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Tagari lia – supporting Tasmanian children and their families

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Premier Lara Giddings and member for Lyons Dick Adams at the opening of Tagari Lia Child and Family Centre, TAS.
Premier Lara Giddings and member for Lyons Dick Adams at the opening of Tagari Lia Child and Family Centre, TAS.
11 Feb 2013

The Tagari lia Children and Family Centre in Tasmania is making a real difference to local children and their families.

The centre officially opened in Tasmania during NAIDOC week celebrations last year and was featured in the Closing the Gap: Prime Minister’s Report 2013.

“Tagari lia” is the Tasmanian Aboriginal word for family and is one of two Children and Family Centres being established in Tasmania under the National Partnership Agreement on Indigenous Early Childhood Development.

During the official opening, local Aboriginal elder Jo James delivered the Welcome to Country and a dance group performed songs and traditional cleansing dances to an audience of more than 250 people.

The local community contributed to the opening by sharing their stories and paintings at the event. Traditional foods including mutton birds and wallaby patties were shared among the families in attendance.

One attendee noted: “It was a truly moving opening. There were very strong images of children and their parents at the centre in the sandpit – a reminder of who this centre is for; the Aboriginal dancers and the didgeridoo player, the Aboriginal and community team that ran the whole day, the three flags flying in the breeze, the strong connection to country through the naming, knitting and images on the glass.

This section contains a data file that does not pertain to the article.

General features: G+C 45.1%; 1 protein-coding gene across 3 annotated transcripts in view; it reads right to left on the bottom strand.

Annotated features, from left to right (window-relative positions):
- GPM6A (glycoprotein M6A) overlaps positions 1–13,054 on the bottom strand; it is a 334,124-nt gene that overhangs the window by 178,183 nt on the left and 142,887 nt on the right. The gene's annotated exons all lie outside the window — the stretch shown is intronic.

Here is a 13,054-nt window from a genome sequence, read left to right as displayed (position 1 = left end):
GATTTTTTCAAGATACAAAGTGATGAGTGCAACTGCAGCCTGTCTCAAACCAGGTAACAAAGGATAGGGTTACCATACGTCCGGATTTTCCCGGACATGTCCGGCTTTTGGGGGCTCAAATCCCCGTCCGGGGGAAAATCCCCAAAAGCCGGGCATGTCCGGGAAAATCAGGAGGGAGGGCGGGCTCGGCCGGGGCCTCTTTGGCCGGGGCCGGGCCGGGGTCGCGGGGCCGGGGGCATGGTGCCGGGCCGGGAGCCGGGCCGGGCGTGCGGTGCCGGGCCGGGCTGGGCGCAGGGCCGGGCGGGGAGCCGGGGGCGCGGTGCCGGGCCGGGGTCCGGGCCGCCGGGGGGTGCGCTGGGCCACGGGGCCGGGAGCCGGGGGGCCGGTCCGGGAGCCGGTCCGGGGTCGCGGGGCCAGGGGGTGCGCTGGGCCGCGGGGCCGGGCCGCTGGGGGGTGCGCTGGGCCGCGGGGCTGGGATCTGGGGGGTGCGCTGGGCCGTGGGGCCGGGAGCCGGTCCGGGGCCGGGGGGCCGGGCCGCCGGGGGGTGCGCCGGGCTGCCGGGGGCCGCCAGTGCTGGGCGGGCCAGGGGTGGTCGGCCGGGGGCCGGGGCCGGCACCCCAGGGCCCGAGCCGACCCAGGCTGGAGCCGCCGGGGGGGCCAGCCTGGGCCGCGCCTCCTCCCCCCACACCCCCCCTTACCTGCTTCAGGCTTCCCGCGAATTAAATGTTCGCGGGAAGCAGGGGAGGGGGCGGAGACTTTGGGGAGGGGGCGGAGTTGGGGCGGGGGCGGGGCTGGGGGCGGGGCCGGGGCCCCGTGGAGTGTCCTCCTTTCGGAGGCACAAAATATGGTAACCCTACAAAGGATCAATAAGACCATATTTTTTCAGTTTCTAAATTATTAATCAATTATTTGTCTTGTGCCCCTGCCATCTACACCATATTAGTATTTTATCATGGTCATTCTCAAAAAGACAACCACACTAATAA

“I look forward to the concepts of collaboration and integration continuing to grow and develop.”

The centre – designed in consultation with the local community – is bright and modern, and features a sculpture by artist Tim Whiteley.

The steel oxidised Family Tree sculpture is intended to reflect the connection with the earth and the ochres used by traditional people, and stands proudly at the entrance of the centre.

Tagari lia prides itself on meeting the needs of the local community and is constantly evaluating the success of its services. The centre has adopted an Aboriginal Elder who works very closely with staff to provide cultural advice and support and is considered one of their most important volunteers.

The centre is making a real difference to the lives of children and their families and staff have received positive feedback from the community.

A local Aboriginal volunteer and parent of one of the children stated, “My son loves to come to Tagari lia to play and interact. Also, I get to have some me time.”

Find out more

Through the National Partnership Agreement on Indigenous Early Childhood Development, The Australian Government is investing more than $292 million to help fund the construction of 38 Children and Family Centres across Australia.

The centres will offer a dynamic mix of services, responsive to community needs, and include child care, early learning, parent and family support services.

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